Authored by Marlene Richey
“Design theory involves an understanding of the tangible elements including form, space, proportion, color, scale, texture, structure (grid), composition, line, shape and volume and how to arrange them to achieve balance, rhythm, pattern, hierarchy, emphasis, and unity. Design theory, blended with a purpose or problem to solve, results in effective design solutions.” —alvalyn.com
In part one and part two of my series, Designing a Jewelry Collection, I discussed how to pull together a cohesive, concise, clear and consistent body of work and the value of knowing some basic design parameters. In this third article about how to design a collection, I am going to cover the differences and similarities between being a designer and being an artist. My goal is to help you understand where you are and how to capitalize on your career decision. I want to emphasize that sometimes you might be more in touch with your design side and at others with your artist side. That’s okay. Decide what works best for you and go for it.
Let me start by saying, I am not trying to promote your choice of being an artist or being a designer. The two can work in tandem and are not mutually exclusive. I feel both directions are equally honorable. The subject of the differences between art and design has been debated for a very long time and to some degree there are no definitive answers, only thoughts, suggestions and opinions.
One thing is for certain, the approach to making or creating a piece of work is different for an artist and a designer. Artists start out by creating something that expresses their thoughts and emotions to eventually share with the public. Designers start out with the ultimate customer in mind and create something that will fill their needs and that has a purpose. As British designer John O’Nolan states, “Good art is interpreted. Good design is understood.”
Design doesn’t need to be interpreted. Art can be interpreted from many different directions and viewpoints. Viewers bring their own interpretation and perspective to the piece. “Ensuring that user interactions are as smooth as possible is good design,” according to a post on the subject by the web design firm Webpage Fx. “This is what design is: It’s art with expectations, patterns and consistency. It’s art meeting science.”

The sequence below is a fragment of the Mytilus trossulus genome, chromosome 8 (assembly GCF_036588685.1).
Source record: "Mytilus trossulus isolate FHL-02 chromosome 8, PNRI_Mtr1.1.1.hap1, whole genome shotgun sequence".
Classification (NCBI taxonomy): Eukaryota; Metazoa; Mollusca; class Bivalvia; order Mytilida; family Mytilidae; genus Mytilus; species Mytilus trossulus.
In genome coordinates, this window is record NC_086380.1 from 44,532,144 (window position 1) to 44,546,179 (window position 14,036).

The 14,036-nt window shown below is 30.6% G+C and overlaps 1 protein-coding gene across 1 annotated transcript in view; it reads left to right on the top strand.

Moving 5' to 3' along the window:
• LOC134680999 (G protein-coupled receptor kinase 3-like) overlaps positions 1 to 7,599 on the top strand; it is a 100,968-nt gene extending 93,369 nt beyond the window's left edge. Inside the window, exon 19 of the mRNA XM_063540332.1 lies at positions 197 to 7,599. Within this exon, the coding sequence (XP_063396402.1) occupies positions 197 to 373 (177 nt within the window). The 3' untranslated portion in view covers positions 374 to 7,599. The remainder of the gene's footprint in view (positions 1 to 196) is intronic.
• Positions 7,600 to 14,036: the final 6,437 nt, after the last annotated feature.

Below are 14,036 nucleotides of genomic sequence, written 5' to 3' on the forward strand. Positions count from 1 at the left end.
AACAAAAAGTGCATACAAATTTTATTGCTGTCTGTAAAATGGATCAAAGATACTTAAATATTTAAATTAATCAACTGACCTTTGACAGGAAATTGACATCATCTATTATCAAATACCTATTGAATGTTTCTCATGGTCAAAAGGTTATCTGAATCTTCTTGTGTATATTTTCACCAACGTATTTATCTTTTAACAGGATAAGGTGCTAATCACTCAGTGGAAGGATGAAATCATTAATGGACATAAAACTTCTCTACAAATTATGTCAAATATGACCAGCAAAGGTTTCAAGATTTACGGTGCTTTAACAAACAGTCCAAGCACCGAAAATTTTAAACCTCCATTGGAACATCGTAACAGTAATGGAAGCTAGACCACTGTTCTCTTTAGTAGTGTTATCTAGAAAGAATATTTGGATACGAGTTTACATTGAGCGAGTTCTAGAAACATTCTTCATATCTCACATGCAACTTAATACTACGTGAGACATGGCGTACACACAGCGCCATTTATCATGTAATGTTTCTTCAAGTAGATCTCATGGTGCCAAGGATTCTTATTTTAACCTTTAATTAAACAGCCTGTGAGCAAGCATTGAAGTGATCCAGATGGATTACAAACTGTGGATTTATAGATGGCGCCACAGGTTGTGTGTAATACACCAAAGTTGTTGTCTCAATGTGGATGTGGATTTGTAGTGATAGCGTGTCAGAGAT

"I read the other day a comparison of art and design. There are definitive shared characteristics, from their creative nature to relying upon the visual senses for interpretation. Both entertain. Both connect with their audience. But the author, John O’Nolan, worked very hard to point out their differences. Art inspires and is interpreted, while good design motivates and needs to be understood in a universal way. Makes sense."
"Still, I wonder a bit about his contention that art is the result of talent, i.e. ‘natural ability,’ while design is a skill that is simply taught and learned. I think each is a combination of both. Da Vinci didn’t paint the Mona Lisa the first time he picked up a brush. He perfected his skills according to his natural abilities. And the great designers of today’s visual communications certainly have perfected their skills – but they couldn’t succeed without talent."
"Artist or designer, blank canvas or paper, talent or skill – it all must be drawn from within." —Greg Daake
The most important thing to remember and acknowledge is that both artists and designers work in the visual arts. They both need to have a strong background and develop a set of skills to create their work. Both artists and designers are highly creative. And they need to understand and honor their differences and similarities.
Alvalyn Lundgren, in her blog says, “Design involves specific criteria, research and study, along with extreme creativity. Where an artist can begin with a blank canvas and creatively pursue a serendipitous route to an end result, a designer begins with a set of criterion and creates within specific boundaries all the way from concept through completion.”
People often use the term “designer” with absolutely no idea what a designer is or what one does. And yet they use the term to describe what they are doing…they call themselves “jewelry designers.”
With the thoughts and ideas I have shared with you, let’s keep this dialogue going. Please let me know what you are thinking. I want to discover more about the concept and the use of these two words which are casually flung around so often. I would love to create a continuous forum about what jewelry designers and jewelry artists do, feel and experience, and how they express themselves for us all to share. Please feel free to reach out to me and let me know your thoughts and experiences.
Let me know if there are questions I haven’t answered. Are there perspectives that have not been covered? What areas would you like to hear more about? This is just the beginning!
Marlene Richey started a jewelry design firm with no prior business experience. During the 35 years since, Marlene has run a wholesale business and a retail gallery, participated in hundreds of craft and trade shows, and traveled across America selling the pair’s jewelry. She has served on the boards of SNAG, CJDG, Maine Craft Association, Metalwerx and WJA. Marlene consults with artists, teaches workshops and was professor at the Fashion Institute of Technology and Maine College of Art. She is also a contributor to various jewelry and craft publications and wrote an award-winning book on running a jewelry business, Profiting by Design. Have a business question for Marlene? Leave it in the comments section below and she’ll get back to you.